Fairfield City Open Libraries: Heritage Blog

Club Marconi

Leave a comment

1

Beginnings

Club Marconi was established in 1956 by the Italians community as a meeting place to play bocce and to socialise. Prior to the establishment of Club Marconi, the Italian community will often gather at private homes.

In April 1956 , Ruben Sartor, Provino Sartor and Lorenzo Zamprogno took decisive steps in establishing a licensed club. They visited an Italian club in Griffith to obtain advice on operating a social club.

An initial meeting was held at Provino Sartor’s house and was attended by Rino Bagatella, Sebastiano Crestani, Oscar Michelini, Antonio Pessoto, Vito Angelo Pessoto, Provino Sartor, Ruban Sartor, Davino Zadro, Lorenzo Zamprogno and Andrea Zulian.

The Sartor brothers offered a piece of land for the club at $6,900 (with no interest). This plot was located at the corner of Prairie Vale Road and what was then Middle Road. To raise fund for the venture, the group advertised in the local newspapers (the Advance, The Biz) and in the Italian newspapers (La Fiamma, Il Corriere and Risveglio) and asked foundation members to lend $100 each to the club. A public meeting was held on 21st September 1956 and 300 people generously offered $100 or more to the building project. 

The members commissioned builders Lorenzo Zamprogno and Gisberto Benedetti for the building of the first building at a total cost of $120,000. To accommodate to the growing numbers of members and guests, a second stage extensions was planned and completed in 1962.

Growth

Land around the club was acquired successively in the early 1960s, with the block opposite the club bought for $16,000 in 1960, and the picnic ground purchased for $12,000 in 1962. By 1966 the club’s growth and dominance led to Fairfield Council changing the name of Middle Road to Marconi Road.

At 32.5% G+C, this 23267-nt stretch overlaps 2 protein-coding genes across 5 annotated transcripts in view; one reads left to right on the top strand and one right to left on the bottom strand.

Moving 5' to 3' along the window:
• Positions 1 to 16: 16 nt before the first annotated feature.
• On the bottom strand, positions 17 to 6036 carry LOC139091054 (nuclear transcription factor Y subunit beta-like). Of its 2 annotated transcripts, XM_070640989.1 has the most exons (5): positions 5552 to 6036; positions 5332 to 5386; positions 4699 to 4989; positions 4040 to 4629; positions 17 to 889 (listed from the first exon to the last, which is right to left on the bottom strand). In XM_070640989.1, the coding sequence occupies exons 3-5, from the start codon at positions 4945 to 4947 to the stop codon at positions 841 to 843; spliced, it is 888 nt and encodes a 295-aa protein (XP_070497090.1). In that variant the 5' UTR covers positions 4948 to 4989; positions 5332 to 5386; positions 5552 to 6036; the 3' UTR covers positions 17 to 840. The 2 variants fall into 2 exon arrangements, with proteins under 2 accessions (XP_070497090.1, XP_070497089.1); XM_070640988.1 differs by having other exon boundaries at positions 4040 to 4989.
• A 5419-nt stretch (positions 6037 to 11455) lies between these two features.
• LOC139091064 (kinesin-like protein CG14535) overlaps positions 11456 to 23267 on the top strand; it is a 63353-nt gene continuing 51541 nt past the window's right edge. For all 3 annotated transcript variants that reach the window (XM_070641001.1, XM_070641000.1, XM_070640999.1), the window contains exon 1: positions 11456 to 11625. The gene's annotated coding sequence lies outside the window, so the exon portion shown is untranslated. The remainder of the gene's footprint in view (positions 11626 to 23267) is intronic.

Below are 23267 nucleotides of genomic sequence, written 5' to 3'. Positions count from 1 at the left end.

Further extensions were added between 1970 and 1990. This included tennis and squash courts, covered bocce courts, a children’s playroom and a football stadium. In 1990 the first car park was completed, followed by a second addition in 1998. The sport centre was completed in 1999 along with the construction of a gym in 2003, this was followed by a child care centre in 2005 and an outdoor gaming area in 2008. Today, Club Marconi is situated on thirty one acres of parkland and playing fields in Bossley Park.

The Ladies’ Auxiliary was formed on 9 December 1962 and is still responsible for organising activities tailored for women and families such as ladies’ nights, mothers’ and fathers’ day celebrations, Gala days, Valentine’s Day celebrations and other festivities. It is worth noting that the Marconi Club was one of the first few clubs of its time to allow full membership rights to women.

Name and Logo

opening of club

1st anniversaryClub Marconi is named after Guglielmo Marconi. Marconi was highly regarded for his pioneering work in sending the first direct wireless message from Great Britain to Australia on September 22, 1918. In addition to this monumental achievement, Marconi switched on 2,800 coloured lights at Sydney Town Hall with a radio signal to open the Electrical and Radio Exhibition in Sydney, sent from his yacht Elettra in Genova.

Club Marconi’s logo consists of a globe of the world, a radio antenna and a boomerang. The boomerang, which consists of the Italian colours, symbolises the connection between Australia, Italy and the rest of the world. The emblem was designed by Guido Zuliani (a well known artist and photographer from Leichhardt).

The following are transcripts taken from Felice Zadro (a foundation member and past president of Marconi Club) ‘s oral history interview with Shirley McLeod in which he recounts the history of the Marconi Club.

Felice Zadro part 3 , Felice Zadro part 4

[Source: Club Marconi , Dictionary of Sydney and Club Marconi : 50th Anniversary, 2008]

Advertisements

Leave a Reply

Fill in your details below or click an icon to log in:

WordPress.com Logo

You are commenting using your WordPress.com account. Log Out / Change )

Twitter picture

You are commenting using your Twitter account. Log Out / Change )

Facebook photo

You are commenting using your Facebook account. Log Out / Change )

Google+ photo

You are commenting using your Google+ account. Log Out / Change )

Connecting to %s